How to Write Good and Sell Stuff 1 - Internet Marketing From Home

How to Write Good and Sell Stuff 1

First Lesson.  From Retard to Writer

I know that using the word ‘retard’ is not quite the ‘done thing’ in these politically correct times.  Well to heck with that.  I like the word so I’ll keep using it.  And that’s the nice thing about writing: you can use whatever words you want, as long as it makes sense to do it.  Got it?

And let me tell you something: before I started my copywriting adventure, I was (somewhat) retarded as a writer.   Very much behind the eight-ball.  That’s why I decided to do something about it.  

So, what’s this course about?

Not much.  Unless of course, you want to make money with words.  Oh yes, that’s why you subscribed right?  Ha ha.  I’m playing with you which is quite ok – mirth and merriment is part of my schtick.

I wasn’t born a writer.  In fact, my late wife often questioned if I was born at all: she used to say I was hatched.  Like a turkey, or possibly an emu.  So here I am.  Pecking away, but now I peck at the keys of my laptop, and I do it in exotic places all over the world. 

But seriously I took an interest in copywriting when my wife and I started a home loan business in London, England.  I wanted to place display ads in one of the leading mortgage magazines and it struck me that I had no idea how to write sales copy.

So, I hot-footed it down to the local bookshop and bought some books on advertising and copywriting. I bought books written by industry luminaries such as David Ogilvy, Drayton Bird, and John Caples. That was in the 1980s, and since then I’ve built a library of books on the topic, my favorites being Direct Mail Sales Copy that Sells and The Art of Copywriting. The author of both books was Herschel Gordon Lewis, a copywriting genius.

Can you become an ace copywriter by reading books alone? No, but it can help change your thinking, even if the authors do not teach technique. And the use of proper technique IS essential – don’t let anyone tell you otherwise.

I’m telling you this so you understand that I wasn’t a child prodigy or anything like it. I was average at school. Although above average at English, it hardly qualified me as a literary genius.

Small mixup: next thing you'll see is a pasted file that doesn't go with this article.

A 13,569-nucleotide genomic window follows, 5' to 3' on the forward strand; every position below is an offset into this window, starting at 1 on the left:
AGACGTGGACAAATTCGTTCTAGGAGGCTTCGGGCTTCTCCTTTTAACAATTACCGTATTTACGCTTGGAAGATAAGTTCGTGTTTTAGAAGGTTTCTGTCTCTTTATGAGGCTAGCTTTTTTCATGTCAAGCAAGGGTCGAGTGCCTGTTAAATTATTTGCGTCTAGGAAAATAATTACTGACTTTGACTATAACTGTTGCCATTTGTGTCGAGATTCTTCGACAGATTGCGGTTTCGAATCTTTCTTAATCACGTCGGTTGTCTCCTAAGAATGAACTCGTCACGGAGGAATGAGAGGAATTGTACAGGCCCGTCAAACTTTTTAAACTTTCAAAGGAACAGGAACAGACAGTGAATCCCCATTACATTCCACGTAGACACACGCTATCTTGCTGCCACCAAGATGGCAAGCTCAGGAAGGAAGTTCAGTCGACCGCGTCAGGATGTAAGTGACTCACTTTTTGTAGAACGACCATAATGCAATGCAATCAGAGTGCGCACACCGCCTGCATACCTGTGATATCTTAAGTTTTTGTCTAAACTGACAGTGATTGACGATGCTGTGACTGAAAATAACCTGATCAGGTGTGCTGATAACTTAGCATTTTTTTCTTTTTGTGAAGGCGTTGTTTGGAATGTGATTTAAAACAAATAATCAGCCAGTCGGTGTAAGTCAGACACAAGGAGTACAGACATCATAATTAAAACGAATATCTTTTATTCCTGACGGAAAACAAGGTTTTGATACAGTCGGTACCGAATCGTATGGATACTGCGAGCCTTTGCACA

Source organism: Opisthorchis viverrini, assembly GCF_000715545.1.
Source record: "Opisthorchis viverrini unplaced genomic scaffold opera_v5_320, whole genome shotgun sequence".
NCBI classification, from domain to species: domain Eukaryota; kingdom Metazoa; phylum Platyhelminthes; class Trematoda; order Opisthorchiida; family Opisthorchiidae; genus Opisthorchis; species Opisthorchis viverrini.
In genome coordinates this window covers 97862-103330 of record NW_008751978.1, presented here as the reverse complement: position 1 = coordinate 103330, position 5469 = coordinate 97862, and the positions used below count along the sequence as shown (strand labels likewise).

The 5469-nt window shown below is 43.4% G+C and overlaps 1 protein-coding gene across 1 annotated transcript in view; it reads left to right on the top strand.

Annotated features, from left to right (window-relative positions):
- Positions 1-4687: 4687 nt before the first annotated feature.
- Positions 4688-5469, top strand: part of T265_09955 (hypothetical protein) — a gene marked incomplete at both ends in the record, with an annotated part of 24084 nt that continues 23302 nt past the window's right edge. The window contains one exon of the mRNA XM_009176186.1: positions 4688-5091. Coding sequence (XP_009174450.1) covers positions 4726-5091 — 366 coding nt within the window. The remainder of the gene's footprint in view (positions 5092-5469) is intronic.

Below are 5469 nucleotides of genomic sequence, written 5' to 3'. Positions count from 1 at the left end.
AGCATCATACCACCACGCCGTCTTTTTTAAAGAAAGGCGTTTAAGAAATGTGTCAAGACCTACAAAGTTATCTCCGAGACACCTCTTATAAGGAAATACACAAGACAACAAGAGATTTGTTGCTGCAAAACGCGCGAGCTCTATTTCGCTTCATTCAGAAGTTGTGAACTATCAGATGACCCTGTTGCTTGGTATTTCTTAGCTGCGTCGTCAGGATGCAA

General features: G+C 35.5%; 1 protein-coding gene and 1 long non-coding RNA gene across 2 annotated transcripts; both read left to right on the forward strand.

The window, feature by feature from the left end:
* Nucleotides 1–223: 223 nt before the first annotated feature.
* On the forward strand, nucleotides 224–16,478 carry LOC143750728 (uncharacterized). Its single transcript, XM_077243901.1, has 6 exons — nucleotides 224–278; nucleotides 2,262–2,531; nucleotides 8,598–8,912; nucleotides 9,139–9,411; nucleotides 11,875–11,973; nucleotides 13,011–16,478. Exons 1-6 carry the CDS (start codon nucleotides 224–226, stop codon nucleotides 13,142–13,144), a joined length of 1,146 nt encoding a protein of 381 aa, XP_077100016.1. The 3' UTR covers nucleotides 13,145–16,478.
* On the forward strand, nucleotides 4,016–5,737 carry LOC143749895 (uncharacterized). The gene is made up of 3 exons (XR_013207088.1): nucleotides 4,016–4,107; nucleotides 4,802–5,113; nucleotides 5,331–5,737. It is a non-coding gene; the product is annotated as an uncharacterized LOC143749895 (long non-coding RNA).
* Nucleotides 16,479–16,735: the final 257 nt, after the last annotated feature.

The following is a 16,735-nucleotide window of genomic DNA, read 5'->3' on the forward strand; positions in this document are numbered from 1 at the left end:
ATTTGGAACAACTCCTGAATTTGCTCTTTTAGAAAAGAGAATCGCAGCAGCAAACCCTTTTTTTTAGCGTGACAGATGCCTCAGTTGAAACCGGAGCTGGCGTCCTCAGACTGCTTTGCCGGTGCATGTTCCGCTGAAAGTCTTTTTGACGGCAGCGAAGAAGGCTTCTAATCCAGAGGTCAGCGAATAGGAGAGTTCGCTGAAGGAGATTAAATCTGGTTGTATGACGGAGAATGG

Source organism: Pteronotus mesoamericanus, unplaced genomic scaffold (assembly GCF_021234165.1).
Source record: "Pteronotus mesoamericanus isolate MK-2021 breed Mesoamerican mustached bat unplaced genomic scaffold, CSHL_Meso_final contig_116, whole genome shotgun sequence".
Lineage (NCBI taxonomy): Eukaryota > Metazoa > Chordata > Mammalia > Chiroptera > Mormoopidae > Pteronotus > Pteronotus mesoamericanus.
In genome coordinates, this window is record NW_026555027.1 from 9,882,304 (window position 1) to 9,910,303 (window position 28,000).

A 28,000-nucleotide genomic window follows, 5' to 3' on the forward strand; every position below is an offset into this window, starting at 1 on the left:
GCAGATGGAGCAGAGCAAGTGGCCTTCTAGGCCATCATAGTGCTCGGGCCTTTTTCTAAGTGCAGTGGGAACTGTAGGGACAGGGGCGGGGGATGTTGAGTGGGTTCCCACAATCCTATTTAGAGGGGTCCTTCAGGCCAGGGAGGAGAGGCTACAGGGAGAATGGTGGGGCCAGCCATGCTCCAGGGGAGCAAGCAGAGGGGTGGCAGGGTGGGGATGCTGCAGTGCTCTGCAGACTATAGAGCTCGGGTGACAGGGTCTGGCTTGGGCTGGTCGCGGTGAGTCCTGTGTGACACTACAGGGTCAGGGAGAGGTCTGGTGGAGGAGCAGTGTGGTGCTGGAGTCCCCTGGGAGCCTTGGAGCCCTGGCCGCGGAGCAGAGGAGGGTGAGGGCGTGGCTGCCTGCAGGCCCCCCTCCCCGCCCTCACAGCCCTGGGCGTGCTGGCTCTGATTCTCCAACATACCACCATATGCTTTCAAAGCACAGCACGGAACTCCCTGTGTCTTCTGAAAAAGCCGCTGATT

Almost anyone can write good copy. You can learn it if you have the desire to do it. Simple as that.

Why Do You Need to Write Good?

Well, I presume you’re trying to sell stuff, especially online.  If so, it will help a lot.  Face it, the internet is about content.  That’s the game we play so if you want to generate leads and make sales you have to master the content game.  Or at least become highly proficient at it.

So, let’s start with the first lesson. Are you ready?

Oh yeah, well here it is:

Ignore Old Fashioned Rules

Forget what you learned in school. When it comes to creating marketing-oriented content it’s ok to break some of the rules you may have learned at school. So, eliminate formal language. I always tell my students and clients to ‘write as you speak but clean up the grammar, and spelling’.

And yes, it’s ok to start a sentence with ‘and’ or ‘but.’ Even the word ‘so’ can work. I’ll be digging deeper into this topic in future lessons, but remember this: the key to success is to write for the reader, not for you.

That was easy, wasn’t it? A short, simple lesson. But be warned; I’ll be stepping it up in future lessons.

Lesson 2 is called Keep it Simple, Stupid.  What’s it about?  Well, it’s probably not what you think.  Curious?  Plug in tomorrow.

About the Author Kim Willis

I've been an online marketer since 2006. During that time I've learned alot and made a full time living from month 1. I established this site to share my knowledge with you. Who knows - maybe you will change your life, just like I have.